Berbere Good

The closer you get to this Eritrean restaurant, the better it looks.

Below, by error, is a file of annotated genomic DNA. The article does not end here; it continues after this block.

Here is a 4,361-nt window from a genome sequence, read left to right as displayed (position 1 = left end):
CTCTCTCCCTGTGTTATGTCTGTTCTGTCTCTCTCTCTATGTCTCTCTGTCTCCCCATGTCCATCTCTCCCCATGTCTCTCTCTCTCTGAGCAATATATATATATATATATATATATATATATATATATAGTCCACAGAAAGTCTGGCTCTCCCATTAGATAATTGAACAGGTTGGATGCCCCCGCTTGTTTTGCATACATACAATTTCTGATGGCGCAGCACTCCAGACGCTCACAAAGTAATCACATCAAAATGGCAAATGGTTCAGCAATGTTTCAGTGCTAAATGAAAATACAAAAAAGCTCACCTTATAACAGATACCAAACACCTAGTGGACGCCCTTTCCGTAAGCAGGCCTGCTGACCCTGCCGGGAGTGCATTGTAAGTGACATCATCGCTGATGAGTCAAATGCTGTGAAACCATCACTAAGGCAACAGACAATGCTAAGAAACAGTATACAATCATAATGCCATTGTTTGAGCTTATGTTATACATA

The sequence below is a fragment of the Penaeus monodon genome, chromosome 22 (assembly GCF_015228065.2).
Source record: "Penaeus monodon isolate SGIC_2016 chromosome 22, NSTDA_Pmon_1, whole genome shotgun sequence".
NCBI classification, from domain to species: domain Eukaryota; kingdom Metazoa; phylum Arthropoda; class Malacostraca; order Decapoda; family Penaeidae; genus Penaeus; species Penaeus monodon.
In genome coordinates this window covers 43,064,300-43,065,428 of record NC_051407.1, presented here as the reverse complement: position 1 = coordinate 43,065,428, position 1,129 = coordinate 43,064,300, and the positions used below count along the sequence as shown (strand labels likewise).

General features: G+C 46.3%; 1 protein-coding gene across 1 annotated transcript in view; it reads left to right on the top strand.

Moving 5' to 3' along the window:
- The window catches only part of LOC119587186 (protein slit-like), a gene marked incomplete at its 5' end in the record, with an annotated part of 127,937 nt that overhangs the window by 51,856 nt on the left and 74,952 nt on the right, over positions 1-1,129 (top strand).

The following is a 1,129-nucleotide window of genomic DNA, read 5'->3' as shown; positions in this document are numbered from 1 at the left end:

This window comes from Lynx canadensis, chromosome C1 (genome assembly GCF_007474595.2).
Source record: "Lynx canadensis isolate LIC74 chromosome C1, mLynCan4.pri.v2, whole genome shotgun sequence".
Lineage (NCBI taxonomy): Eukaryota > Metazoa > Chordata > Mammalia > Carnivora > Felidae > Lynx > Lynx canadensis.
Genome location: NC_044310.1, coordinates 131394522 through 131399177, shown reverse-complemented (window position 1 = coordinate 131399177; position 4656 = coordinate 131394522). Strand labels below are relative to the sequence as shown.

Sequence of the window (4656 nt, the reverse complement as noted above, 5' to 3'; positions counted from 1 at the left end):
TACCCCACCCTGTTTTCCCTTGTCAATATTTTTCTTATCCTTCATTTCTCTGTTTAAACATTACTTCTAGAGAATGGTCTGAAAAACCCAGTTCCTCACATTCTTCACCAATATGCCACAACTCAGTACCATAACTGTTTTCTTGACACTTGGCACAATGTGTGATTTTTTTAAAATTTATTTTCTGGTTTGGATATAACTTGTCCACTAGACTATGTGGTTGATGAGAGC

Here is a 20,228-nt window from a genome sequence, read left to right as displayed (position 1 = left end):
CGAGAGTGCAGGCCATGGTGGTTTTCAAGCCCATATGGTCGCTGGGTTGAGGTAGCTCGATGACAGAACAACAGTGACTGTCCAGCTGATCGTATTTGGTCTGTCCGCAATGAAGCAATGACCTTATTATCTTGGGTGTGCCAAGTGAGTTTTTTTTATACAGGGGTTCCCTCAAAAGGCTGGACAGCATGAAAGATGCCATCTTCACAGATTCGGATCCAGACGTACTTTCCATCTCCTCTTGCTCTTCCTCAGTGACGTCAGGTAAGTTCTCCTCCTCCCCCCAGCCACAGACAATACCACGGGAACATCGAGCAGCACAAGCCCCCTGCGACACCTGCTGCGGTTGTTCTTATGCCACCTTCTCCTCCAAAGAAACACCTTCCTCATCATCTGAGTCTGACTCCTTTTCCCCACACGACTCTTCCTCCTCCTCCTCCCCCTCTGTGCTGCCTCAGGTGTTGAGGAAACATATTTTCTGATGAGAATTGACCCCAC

Eritrean and Ethiopian cooks are known for their genius in building flavor-drenched stews: Sautéing onions, garlic, and meats in spiced butter. Adding ginger,cardamom, cloves, and the complex blend of dried chiles, spices, and herbs called berbere. Simmering it so long that all the peculiar aromas forge together. There's no speeding up slow food like that–the longer it simmers, the better. So I found it interesting that when I asked Neguse Girmai, owner of Dahlak Eritrean Restaurant, what therestaurant's specialty was, he told me freshness. "We cook every day," he said. "Other restaurants tend to prepare their food once a week and keep it in the refrigerator. Not us." You can, in fact, taste that freshness in Dahlak's vegetarian combo, mounds of stewed vegetables arranged around a salad on a round enamel tray. The vegetables are so vividly colored they look like a painter's palette; in them, you can taste the full range of flavors the cooks have mastered. There's the bright emerald and clean, grassy taste of braised mustard greens, and blanched green beans the same color, untarnished by days in the fridge. The scent of fresh ginger glimmers in the mild turmeric-tinted split peas and brings out the sweetness of carrots and cabbage. Okra is stewed with berbere until the pods' slimi-ness melts away, and the red lentils are imbued with even more of the ruddy spice mixture. Enough spice, in fact, to make you reach for your beer. The vivid spicing and bright flavors of Dahlak's food–which rival the quality at my existing favorite, Meskel, on Capitol Hill–came as somewhat of a surprise given how long it took me to work up the nerve to try Girmai's two-and-a-half-year-old restaurant. Even by my lax standards, it's a sketchy-looking place, located on a run-down stretch of Rainier Avenue just south of I-90. The entrance to the white, wood-slat building has no windows, thanks to its past as a strip club, and the only exterior adornment is a string of multicolored Christmas lights and an "under camera surveillance" sign. Inside, the view improves. Though the place is no Rover's, the walls of the front dining room are painted Mediterranean blue and white, with Eritrean memorabilia on the walls and the Ying Yang Twins on the speakers. There's a bar in front, a dozen tables in the main dining room, and the windows in back look into a darkened performance area that only lights up when Ethiopian and Eritrean bands play on Saturday nights. Often, the resiny smoke of burning frankincense gives the air a milky cast. The servers (some nights a shy middle-aged woman with patchy English, others a more gregarious younger woman) generate big clouds of the incense when they're brewing sweet, cardamom-laced coffee for a friend or customer. The smell can be overwhelming at first, but fades by the time the food arrives. I didn't stop by the mysterious Dahlak just to see the inside, though. I had another agenda: figuring out what made it distinctly Eritrean. Comparing the standard dishes offered by Ethiopian and Eritrean restaurants–representing neighboring countries that have been linked politically and culturally for years–it's hard to tell the two cuisines apart. Same spicy stews and stir-fried meats. Same veggie combo plate. Same injera, that marvelously spongy, sour crepe, made from a grain called teff, that doubles as plate and eating utensil. Dahlak's menu is no exception. I thought I might be missing subtler cues, so I asked Girmai what made his food distinct from Ethiopian cuisine. "I knew you would ask me that," he laughed. "I don't see much difference between the two." Then it had to be the pasta. Thanks to the Italians, who governed Eritrea for 50 years until getting kicked out of Africa in 1941, Dahlak lists spaghettiand macaroni on its menu. It took a while longer, though, for me to order it. First, I had to fall in love with the shiro, a creamy, spiced puree of ground chickpeas served, bubbling, in a lidded clay pot with legs, which held in its base a chunk of burning gel alcohol. I had to wallow in the rich pleasures of the zegni beghie–lamb stewed forever with berbere–that came as part of a veggie-meat combo platter which also included lamb fitfit, pieces of injera steeped in spiced butter and the juices of braised lamb ribs. Where Dahlak's cooks failed to impress was with their stir-fried meats, or tibsi. The boneless beef slices on the combo plate were tough enough to satisfy my biannual craving for jerky. The lamb ribs mixed with boneless beef chunks hadn't dried out as much, but some serious teeth action was required to pry the meat off the bone of the ribs, and the marinade didn't have much character. It was meat for meat's sake. Not so with Dahlak's kitfo, often described as "Ethiopian steak tartare" and one of my favorite guilty pleasures. Not that there's any guilt in eating raw ground steak. But this is mixed with a half-cup–or so–of melted spiced butter and chiles. Each time I scooped up a little of the beef with injera, as well as a few curds of a tangy fresh pot cheese, I melted into the creaminess of the raw meat, the sheer luxury of melted butter and cheese, and the flush of chiles. (It's acceptable to order kitfo seared, but then you lose that unctuous texture.) But it's one thing to trust the chefs with raw meat and another to trust them with pasta. On my last visit to Dahlak, I finally ordered the macaroni. I expected it would make for good copy if nothing else, but the berbere-scented tomato-beef ragout saucing respectably al dente rigatoni was so rich, spicy, and delicious that I had to try it again. So the next day, I took my leftover kitfo out of the refrigerator, stewed the chile-and-butter-saturated beef together with sauteed onions and tomato puree, and dined on orecchiette. Eritrean style.

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